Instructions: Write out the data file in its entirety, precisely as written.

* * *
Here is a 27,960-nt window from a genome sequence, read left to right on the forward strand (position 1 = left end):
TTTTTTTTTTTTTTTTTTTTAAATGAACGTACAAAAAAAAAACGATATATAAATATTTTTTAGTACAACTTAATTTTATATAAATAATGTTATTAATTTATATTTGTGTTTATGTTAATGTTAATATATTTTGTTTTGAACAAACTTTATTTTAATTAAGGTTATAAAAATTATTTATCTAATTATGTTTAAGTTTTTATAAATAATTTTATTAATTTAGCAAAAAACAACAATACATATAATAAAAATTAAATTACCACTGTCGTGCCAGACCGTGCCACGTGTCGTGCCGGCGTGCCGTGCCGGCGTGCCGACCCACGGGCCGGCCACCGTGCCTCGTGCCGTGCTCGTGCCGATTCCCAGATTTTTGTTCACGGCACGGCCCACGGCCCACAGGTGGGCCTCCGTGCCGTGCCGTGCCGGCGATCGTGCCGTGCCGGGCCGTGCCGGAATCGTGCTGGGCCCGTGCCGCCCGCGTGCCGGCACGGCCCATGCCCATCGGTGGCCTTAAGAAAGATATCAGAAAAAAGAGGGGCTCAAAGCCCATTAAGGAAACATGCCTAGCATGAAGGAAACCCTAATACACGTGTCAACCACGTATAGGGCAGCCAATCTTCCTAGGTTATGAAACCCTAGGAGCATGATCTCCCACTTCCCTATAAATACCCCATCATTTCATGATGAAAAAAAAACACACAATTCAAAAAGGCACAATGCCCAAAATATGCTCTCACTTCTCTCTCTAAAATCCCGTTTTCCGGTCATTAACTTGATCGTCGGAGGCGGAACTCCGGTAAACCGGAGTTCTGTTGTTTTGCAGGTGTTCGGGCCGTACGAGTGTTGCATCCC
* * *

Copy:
Here is a 27,960-nt window from a genome sequence, read left to right on the forward strand (position 1 = left end):
TTTTTTTTTTTTTTTTTTTTAAATGAACGTACAAAAAAAAAACGATATATAAATATTTTTTAGTACAACTTAATTTTATATAAATAATGTTATTAATTTATATTTGTGTTTATGTTAATGTTAATATATTTTGTTTTGAACAAACTTTATTTTAATTAAGGTTATAAAAATTATTTATCTAATTATGTTTAAGTTTTTATAAATAATTTTATTAATTTAGCAAAAAACAACAATACATATAATAAAAATTAAATTACCACTGTCGTGCCAGACCGTGCCACGTGTCGTGCCGGCGTGCCGTGCCGGCGTGCCGACCCACGGGCCGGCCACCGTGCCTCGTGCCGTGCTCGTGCCGATTCCCAGATTTTTGTTCACGGCACGGCCCACGGCCCACAGGTGGGCCTCCGTGCCGTGCCGTGCCGGCGATCGTGCCGTGCCGGGCCGTGCCGGAATCGTGCTGGGCCCGTGCCGCCCGCGTGCCGGCACGGCCCATGCCCATCGGTGGCCTTAAGAAAGATATCAGAAAAAAGAGGGGCTCAAAGCCCATTAAGGAAACATGCCTAGCATGAAGGAAACCCTAATACACGTGTCAACCACGTATAGGGCAGCCAATCTTCCTAGGTTATGAAACCCTAGGAGCATGATCTCCCACTTCCCTATAAATACCCCATCATTTCATGATGAAAAAAAAACACACAATTCAAAAAGGCACAATGCCCAAAATATGCTCTCACTTCTCTCTCTAAAATCCCGTTTTCCGGTCATTAACTTGATCGTCGGAGGCGGAACTCCGGTAAACCGGAGTTCTGTTGTTTTGCAGGTGTTCGGGCCGTACGAGTGTTGCATCCC